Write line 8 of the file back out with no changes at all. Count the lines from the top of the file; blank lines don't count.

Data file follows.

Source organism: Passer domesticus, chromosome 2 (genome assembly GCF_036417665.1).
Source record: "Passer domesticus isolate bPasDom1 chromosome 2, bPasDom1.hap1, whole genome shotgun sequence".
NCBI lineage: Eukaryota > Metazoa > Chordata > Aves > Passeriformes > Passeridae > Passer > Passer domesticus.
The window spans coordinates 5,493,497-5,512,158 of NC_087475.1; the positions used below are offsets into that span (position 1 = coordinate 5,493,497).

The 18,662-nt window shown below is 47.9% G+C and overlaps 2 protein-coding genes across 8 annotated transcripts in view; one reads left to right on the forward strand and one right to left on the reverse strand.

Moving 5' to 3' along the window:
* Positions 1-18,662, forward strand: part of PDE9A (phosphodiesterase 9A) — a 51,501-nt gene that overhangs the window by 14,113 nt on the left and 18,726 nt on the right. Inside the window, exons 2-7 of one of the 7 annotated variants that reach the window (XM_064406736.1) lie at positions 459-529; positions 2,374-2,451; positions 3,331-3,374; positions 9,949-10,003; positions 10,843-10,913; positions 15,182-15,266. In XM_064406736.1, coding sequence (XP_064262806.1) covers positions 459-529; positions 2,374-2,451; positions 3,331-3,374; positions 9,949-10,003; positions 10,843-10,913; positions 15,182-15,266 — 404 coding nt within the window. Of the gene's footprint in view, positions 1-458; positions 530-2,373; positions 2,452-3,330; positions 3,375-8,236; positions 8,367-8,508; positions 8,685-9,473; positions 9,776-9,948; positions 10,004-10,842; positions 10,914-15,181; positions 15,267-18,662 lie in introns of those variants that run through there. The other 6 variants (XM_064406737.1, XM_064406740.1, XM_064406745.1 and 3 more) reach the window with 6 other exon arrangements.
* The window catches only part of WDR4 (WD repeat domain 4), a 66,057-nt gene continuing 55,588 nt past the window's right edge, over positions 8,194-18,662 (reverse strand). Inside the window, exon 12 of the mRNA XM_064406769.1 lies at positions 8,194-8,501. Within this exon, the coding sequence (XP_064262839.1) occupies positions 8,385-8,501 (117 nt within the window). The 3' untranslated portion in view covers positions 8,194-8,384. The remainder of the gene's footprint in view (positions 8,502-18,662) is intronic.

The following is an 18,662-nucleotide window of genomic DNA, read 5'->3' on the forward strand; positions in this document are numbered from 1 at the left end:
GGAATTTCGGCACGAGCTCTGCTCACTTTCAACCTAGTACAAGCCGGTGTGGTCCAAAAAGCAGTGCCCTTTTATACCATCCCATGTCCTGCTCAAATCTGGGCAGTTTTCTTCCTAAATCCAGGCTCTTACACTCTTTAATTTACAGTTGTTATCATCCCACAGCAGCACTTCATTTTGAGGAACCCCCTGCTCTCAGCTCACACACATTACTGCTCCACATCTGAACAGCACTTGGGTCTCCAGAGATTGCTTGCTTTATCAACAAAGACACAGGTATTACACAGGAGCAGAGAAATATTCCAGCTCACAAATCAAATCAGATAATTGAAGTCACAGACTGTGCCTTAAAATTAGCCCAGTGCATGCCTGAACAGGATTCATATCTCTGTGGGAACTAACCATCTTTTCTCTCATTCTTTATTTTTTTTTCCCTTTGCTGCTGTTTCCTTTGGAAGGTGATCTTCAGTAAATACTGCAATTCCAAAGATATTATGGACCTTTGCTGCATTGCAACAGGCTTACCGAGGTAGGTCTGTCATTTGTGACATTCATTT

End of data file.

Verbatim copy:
* The window catches only part of WDR4 (WD repeat domain 4), a 66,057-nt gene continuing 55,588 nt past the window's right edge, over positions 8,194-18,662 (reverse strand). Inside the window, exon 12 of the mRNA XM_064406769.1 lies at positions 8,194-8,501. Within this exon, the coding sequence (XP_064262839.1) occupies positions 8,385-8,501 (117 nt within the window). The 3' untranslated portion in view covers positions 8,194-8,384. The remainder of the gene's footprint in view (positions 8,502-18,662) is intronic.